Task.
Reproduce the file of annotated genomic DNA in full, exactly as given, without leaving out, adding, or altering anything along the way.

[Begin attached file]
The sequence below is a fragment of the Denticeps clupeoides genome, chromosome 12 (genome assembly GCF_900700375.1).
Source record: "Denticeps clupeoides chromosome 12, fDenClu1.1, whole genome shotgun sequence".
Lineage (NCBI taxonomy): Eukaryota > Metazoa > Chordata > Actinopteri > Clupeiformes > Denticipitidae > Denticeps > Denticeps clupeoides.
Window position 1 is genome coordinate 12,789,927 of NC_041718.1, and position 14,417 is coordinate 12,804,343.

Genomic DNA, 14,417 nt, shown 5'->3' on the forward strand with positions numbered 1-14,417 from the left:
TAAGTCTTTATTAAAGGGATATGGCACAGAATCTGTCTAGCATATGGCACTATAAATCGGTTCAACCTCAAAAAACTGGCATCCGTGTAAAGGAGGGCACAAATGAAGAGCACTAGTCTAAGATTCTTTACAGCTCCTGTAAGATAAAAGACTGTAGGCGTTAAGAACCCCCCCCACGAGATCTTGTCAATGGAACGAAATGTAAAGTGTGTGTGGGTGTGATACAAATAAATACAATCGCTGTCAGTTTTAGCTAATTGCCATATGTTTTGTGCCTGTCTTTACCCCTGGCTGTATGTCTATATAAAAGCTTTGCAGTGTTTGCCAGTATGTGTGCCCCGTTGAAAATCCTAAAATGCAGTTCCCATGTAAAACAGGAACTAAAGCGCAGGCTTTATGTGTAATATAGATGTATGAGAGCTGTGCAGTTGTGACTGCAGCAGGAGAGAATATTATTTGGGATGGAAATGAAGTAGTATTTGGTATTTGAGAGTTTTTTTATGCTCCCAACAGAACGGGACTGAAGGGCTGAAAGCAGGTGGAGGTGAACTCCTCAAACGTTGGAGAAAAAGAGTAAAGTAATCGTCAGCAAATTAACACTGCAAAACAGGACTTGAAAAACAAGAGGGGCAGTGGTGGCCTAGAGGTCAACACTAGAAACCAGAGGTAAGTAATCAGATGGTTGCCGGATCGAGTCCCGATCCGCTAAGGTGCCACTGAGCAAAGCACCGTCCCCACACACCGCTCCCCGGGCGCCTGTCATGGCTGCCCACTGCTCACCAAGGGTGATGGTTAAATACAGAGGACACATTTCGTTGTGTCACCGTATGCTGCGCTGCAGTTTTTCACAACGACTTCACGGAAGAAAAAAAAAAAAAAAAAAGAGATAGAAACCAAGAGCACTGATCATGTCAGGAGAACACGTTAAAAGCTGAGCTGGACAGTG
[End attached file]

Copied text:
The sequence below is a fragment of the Denticeps clupeoides genome, chromosome 12 (genome assembly GCF_900700375.1).
Source record: "Denticeps clupeoides chromosome 12, fDenClu1.1, whole genome shotgun sequence".
Lineage (NCBI taxonomy): Eukaryota > Metazoa > Chordata > Actinopteri > Clupeiformes > Denticipitidae > Denticeps > Denticeps clupeoides.
Window position 1 is genome coordinate 12,789,927 of NC_041718.1, and position 14,417 is coordinate 12,804,343.

Genomic DNA, 14,417 nt, shown 5'->3' on the forward strand with positions numbered 1-14,417 from the left:
TAAGTCTTTATTAAAGGGATATGGCACAGAATCTGTCTAGCATATGGCACTATAAATCGGTTCAACCTCAAAAAACTGGCATCCGTGTAAAGGAGGGCACAAATGAAGAGCACTAGTCTAAGATTCTTTACAGCTCCTGTAAGATAAAAGACTGTAGGCGTTAAGAACCCCCCCCACGAGATCTTGTCAATGGAACGAAATGTAAAGTGTGTGTGGGTGTGATACAAATAAATACAATCGCTGTCAGTTTTAGCTAATTGCCATATGTTTTGTGCCTGTCTTTACCCCTGGCTGTATGTCTATATAAAAGCTTTGCAGTGTTTGCCAGTATGTGTGCCCCGTTGAAAATCCTAAAATGCAGTTCCCATGTAAAACAGGAACTAAAGCGCAGGCTTTATGTGTAATATAGATGTATGAGAGCTGTGCAGTTGTGACTGCAGCAGGAGAGAATATTATTTGGGATGGAAATGAAGTAGTATTTGGTATTTGAGAGTTTTTTTATGCTCCCAACAGAACGGGACTGAAGGGCTGAAAGCAGGTGGAGGTGAACTCCTCAAACGTTGGAGAAAAAGAGTAAAGTAATCGTCAGCAAATTAACACTGCAAAACAGGACTTGAAAAACAAGAGGGGCAGTGGTGGCCTAGAGGTCAACACTAGAAACCAGAGGTAAGTAATCAGATGGTTGCCGGATCGAGTCCCGATCCGCTAAGGTGCCACTGAGCAAAGCACCGTCCCCACACACCGCTCCCCGGGCGCCTGTCATGGCTGCCCACTGCTCACCAAGGGTGATGGTTAAATACAGAGGACACATTTCGTTGTGTCACCGTATGCTGCGCTGCAGTTTTTCACAACGACTTCACGGAAGAAAAAAAAAAAAAAAAAAGAGATAGAAACCAAGAGCACTGATCATGTCAGGAGAACACGTTAAAAGCTGAGCTGGACAGTG